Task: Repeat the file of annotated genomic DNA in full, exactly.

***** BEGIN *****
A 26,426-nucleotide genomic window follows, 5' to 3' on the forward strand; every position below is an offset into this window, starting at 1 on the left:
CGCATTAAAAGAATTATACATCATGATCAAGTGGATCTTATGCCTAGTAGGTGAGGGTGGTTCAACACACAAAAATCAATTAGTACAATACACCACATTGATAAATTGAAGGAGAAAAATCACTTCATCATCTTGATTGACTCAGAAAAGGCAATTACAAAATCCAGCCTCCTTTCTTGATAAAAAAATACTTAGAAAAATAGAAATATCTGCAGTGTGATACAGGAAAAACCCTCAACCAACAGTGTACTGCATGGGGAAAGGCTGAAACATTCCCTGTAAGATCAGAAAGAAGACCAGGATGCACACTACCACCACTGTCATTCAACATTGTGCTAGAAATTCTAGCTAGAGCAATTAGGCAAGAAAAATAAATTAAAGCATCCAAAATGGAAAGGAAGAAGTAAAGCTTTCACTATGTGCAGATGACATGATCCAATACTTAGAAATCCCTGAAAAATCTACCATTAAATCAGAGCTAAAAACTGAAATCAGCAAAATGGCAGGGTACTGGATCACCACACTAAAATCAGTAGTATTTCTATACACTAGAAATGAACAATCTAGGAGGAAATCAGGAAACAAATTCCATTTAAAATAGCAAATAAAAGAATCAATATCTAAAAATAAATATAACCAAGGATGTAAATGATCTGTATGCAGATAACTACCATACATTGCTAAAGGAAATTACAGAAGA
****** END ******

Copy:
A 26,426-nucleotide genomic window follows, 5' to 3' on the forward strand; every position below is an offset into this window, starting at 1 on the left:
CGCATTAAAAGAATTATACATCATGATCAAGTGGATCTTATGCCTAGTAGGTGAGGGTGGTTCAACACACAAAAATCAATTAGTACAATACACCACATTGATAAATTGAAGGAGAAAAATCACTTCATCATCTTGATTGACTCAGAAAAGGCAATTACAAAATCCAGCCTCCTTTCTTGATAAAAAAATACTTAGAAAAATAGAAATATCTGCAGTGTGATACAGGAAAAACCCTCAACCAACAGTGTACTGCATGGGGAAAGGCTGAAACATTCCCTGTAAGATCAGAAAGAAGACCAGGATGCACACTACCACCACTGTCATTCAACATTGTGCTAGAAATTCTAGCTAGAGCAATTAGGCAAGAAAAATAAATTAAAGCATCCAAAATGGAAAGGAAGAAGTAAAGCTTTCACTATGTGCAGATGACATGATCCAATACTTAGAAATCCCTGAAAAATCTACCATTAAATCAGAGCTAAAAACTGAAATCAGCAAAATGGCAGGGTACTGGATCACCACACTAAAATCAGTAGTATTTCTATACACTAGAAATGAACAATCTAGGAGGAAATCAGGAAACAAATTCCATTTAAAATAGCAAATAAAAGAATCAATATCTAAAAATAAATATAACCAAGGATGTAAATGATCTGTATGCAGATAACTACCATACATTGCTAAAGGAAATTACAGAAGA